- Dogs get a static correction randomly and for no reason: Again — this can lead to your dog being fearful and confused.
W-227 Boundary Wire — what you get:
- 300 meters (about 985 ft) of 28 gauge wire. That’s enough to cover almost 1.0 acre, depending on the layout of your yard.
What are consumers saying?
- Much too thin and fragile: A lot of people were really frustrated with how often it broke as they were trying to bury it. And not surprisingly, many people were plagued by wire breaks after they had installed the wire also.
- Very hard to work with: Because it’s so thin it ends up in tangles as it’s coming off the spool and is really difficult to untangle.
What else comes in the 227 fence kit?
Along with the 3 main components you’ll also get a couple of 9v batteries, 2 sets of metal prongs, a test light tool, 2 screws, 20 training flags and an instruction manual.
The ‘instruction manual’ is a total of 3 pages, gives very little installation information and absolutely no training information.
But for me the most concerning thing is that the vast majority of the people who wrote a review on the W-227 complained about how unsafe and unreliable it is.
And to top it all off, over half the people who bought this system ended up not using it because they just couldn’t get it to work on a consistent basis. So they either returned it or, if the ‘return by’ date had passed, they just chalked it up to lost money and a lesson learned.
What about the company behind the W-227?
Aside from all the issues I’ve just mentioned, another big red flag for me is the lack of information about the company who manufactures the W-227 In-Ground Electronic Dog Fencing System.
When I’m researching an electric dog fence I like to be able to call customer service and get them to answer any questions I may have. This not only helps me understand the fence better but it also gives me an opportunity to see what kind of customer service they provide.
So when I research a fence made by reputable manufacturers such as PetSafe, SportDOG or Innotek I have a variety of ways I can contact customer service; not so with the 227.
When I contacted various sellers to get information about the company who manufactures this in-ground fence I was told that the manufacturing company is based in China and has a strict policy that forbids the sellers to give out any information about them. Hmmm. Sounds very strange to me…
No access to the manufacturer means you won’t be able to get any sort of customer service if you need any help installing the fence or training your dog. And the warranty will be limited to whatever warranty is offered by the company you purchase your fence from, in most cases 30-45 days.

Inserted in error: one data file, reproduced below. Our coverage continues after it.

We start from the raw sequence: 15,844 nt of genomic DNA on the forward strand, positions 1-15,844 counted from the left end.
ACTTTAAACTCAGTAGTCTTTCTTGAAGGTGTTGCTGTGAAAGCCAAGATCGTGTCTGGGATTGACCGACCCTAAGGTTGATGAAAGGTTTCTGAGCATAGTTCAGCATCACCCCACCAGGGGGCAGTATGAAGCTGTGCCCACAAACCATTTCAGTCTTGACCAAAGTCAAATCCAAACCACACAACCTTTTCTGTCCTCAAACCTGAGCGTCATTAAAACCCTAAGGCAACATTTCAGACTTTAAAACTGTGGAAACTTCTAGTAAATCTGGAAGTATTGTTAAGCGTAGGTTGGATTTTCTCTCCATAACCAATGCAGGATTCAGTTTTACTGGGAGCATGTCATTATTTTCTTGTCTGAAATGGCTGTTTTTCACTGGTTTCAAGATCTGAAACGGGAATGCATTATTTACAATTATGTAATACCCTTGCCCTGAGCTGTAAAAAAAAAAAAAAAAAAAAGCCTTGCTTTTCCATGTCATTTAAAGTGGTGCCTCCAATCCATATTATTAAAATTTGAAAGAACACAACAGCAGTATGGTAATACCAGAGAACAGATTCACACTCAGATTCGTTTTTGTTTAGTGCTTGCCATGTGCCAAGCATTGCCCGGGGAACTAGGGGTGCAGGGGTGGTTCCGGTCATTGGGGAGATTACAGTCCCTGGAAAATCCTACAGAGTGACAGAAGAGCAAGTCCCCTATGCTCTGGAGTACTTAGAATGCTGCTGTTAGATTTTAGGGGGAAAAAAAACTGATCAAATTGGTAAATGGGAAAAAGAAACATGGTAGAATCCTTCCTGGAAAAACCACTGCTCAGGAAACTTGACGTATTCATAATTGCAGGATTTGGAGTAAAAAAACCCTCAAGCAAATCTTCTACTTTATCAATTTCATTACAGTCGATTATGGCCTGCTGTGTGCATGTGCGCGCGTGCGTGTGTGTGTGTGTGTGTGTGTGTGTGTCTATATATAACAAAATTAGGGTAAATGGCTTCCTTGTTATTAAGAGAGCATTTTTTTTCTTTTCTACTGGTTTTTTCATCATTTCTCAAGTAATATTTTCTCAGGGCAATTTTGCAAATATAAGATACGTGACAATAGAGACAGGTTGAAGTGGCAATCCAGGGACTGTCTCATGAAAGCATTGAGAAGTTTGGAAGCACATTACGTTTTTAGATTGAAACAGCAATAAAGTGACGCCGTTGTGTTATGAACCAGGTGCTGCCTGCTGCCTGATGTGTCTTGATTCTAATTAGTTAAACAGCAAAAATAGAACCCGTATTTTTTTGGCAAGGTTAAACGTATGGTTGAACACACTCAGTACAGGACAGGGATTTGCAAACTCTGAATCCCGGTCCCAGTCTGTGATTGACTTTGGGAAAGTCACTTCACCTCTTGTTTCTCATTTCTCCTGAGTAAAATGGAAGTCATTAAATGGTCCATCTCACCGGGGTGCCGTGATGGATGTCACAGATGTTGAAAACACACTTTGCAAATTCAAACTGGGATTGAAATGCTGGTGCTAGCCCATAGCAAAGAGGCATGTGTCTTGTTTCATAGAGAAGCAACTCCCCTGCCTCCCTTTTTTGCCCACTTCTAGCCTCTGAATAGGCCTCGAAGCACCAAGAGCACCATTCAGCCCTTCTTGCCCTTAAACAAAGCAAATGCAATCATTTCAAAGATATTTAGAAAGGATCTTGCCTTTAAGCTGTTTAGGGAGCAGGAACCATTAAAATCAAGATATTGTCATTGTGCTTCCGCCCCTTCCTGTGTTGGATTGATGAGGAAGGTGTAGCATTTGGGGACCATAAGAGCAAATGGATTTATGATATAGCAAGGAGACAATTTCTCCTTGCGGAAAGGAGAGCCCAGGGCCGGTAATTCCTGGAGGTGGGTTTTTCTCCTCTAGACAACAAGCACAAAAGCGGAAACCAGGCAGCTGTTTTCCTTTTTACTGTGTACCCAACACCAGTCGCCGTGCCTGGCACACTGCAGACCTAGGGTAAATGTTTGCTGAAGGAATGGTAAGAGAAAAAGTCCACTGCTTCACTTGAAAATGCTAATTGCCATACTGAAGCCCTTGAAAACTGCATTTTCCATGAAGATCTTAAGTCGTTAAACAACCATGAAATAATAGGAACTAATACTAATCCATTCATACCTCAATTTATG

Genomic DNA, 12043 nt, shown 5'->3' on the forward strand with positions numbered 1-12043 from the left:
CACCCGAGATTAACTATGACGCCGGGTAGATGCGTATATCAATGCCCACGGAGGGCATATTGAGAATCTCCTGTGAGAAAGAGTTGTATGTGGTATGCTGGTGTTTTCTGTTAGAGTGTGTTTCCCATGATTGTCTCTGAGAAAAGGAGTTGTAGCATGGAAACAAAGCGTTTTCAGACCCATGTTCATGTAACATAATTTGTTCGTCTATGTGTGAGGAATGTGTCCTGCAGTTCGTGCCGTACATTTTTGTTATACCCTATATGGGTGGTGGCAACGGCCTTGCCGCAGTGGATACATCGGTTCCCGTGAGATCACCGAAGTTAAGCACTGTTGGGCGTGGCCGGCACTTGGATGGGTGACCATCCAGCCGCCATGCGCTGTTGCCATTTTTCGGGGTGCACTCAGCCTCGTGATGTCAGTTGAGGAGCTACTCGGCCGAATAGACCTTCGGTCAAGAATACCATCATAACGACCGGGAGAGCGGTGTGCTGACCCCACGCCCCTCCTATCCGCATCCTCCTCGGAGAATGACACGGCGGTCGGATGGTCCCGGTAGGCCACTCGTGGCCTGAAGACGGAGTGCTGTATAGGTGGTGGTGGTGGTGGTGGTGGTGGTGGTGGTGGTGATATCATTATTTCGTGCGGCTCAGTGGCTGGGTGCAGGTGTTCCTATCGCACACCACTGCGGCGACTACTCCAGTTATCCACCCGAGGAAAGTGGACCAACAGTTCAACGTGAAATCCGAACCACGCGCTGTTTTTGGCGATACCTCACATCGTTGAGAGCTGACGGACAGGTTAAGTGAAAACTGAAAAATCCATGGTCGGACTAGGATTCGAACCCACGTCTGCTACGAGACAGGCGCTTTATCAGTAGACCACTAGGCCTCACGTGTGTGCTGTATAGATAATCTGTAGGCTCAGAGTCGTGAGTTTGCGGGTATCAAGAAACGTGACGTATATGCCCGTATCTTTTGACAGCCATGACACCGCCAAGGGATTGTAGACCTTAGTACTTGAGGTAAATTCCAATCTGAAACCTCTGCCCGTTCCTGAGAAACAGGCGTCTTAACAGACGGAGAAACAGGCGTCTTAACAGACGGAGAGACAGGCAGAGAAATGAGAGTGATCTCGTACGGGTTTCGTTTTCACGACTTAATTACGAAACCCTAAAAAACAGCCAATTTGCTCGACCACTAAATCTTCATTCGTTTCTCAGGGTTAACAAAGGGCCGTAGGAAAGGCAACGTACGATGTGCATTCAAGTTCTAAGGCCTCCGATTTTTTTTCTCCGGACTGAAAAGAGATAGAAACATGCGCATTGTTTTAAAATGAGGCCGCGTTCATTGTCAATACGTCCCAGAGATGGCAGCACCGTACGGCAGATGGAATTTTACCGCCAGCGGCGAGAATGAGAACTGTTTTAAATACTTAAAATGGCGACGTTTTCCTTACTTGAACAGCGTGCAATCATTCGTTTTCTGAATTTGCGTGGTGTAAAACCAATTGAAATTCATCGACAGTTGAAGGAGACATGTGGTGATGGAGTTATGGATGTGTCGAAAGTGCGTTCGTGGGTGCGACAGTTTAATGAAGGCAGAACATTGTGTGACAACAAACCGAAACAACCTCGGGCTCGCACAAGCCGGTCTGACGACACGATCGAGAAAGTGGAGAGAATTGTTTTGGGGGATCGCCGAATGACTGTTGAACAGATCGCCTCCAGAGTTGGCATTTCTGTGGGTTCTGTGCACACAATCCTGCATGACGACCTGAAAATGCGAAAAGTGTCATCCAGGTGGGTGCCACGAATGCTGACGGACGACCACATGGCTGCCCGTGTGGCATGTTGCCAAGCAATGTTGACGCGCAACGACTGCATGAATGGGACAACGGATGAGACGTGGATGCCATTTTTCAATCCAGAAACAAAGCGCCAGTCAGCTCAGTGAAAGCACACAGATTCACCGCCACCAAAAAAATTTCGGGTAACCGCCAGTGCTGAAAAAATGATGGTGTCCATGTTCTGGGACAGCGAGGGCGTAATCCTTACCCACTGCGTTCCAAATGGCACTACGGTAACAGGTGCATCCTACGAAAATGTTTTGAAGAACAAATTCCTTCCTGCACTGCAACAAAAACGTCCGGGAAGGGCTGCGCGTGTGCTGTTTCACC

I also asked the sellers about the distribution structure of this in-ground fence and here’s what I was told:
It would appear that after being manufactured, the W-227 is picked up by a bunch of different companies who are then allowed to rebrand it any way they want and distribute it through online networks such as Amazon.com, Rakuten.com and Sears.com.
So depending on where you look online, you’ll see the W-227 marketed under a number of brand names including AGPtek, Esky and Walzy.
I don’t know about you but to me the whole thing is very off putting. A generic fence made by a ‘nameless’ manufacturer in China, no access to any type of customer service, a questionable warranty and an instruction manual that gives you minimal instructions and no training information at all.
Once again let me reiterate: BUYER BEWARE!!
Having said all that, I’d be remiss if I didn’t tell you that there are also a small percentage of people who are using the W-227 and have no complaints about it. If you’re interested you can check out some of the customer reviews.
So what’s the bottom line?
The W-227 Smart Dog In-Ground Pet Fencing System is definitely one to avoid!
There are so many DIY in-ground fences on the market these days that you’ll definitely be able to find a safer more reliable one that suits both your budget and your situation.
If you’re looking for an electric dog fence in the $100 price range do yourself a favor and check out the Innotek SD 2000.
It will cost you about $50 more but by the time you buy thicker gauge wire, more training flags and waterproof splices you need to install your W-227 fence you’ve more than made up for the difference in price.
And with the SD 2000 you get a much safer and more reliable in-ground fence, Innotek’s excellent customer service, a 1 year warranty and a company that actually puts their name on the product!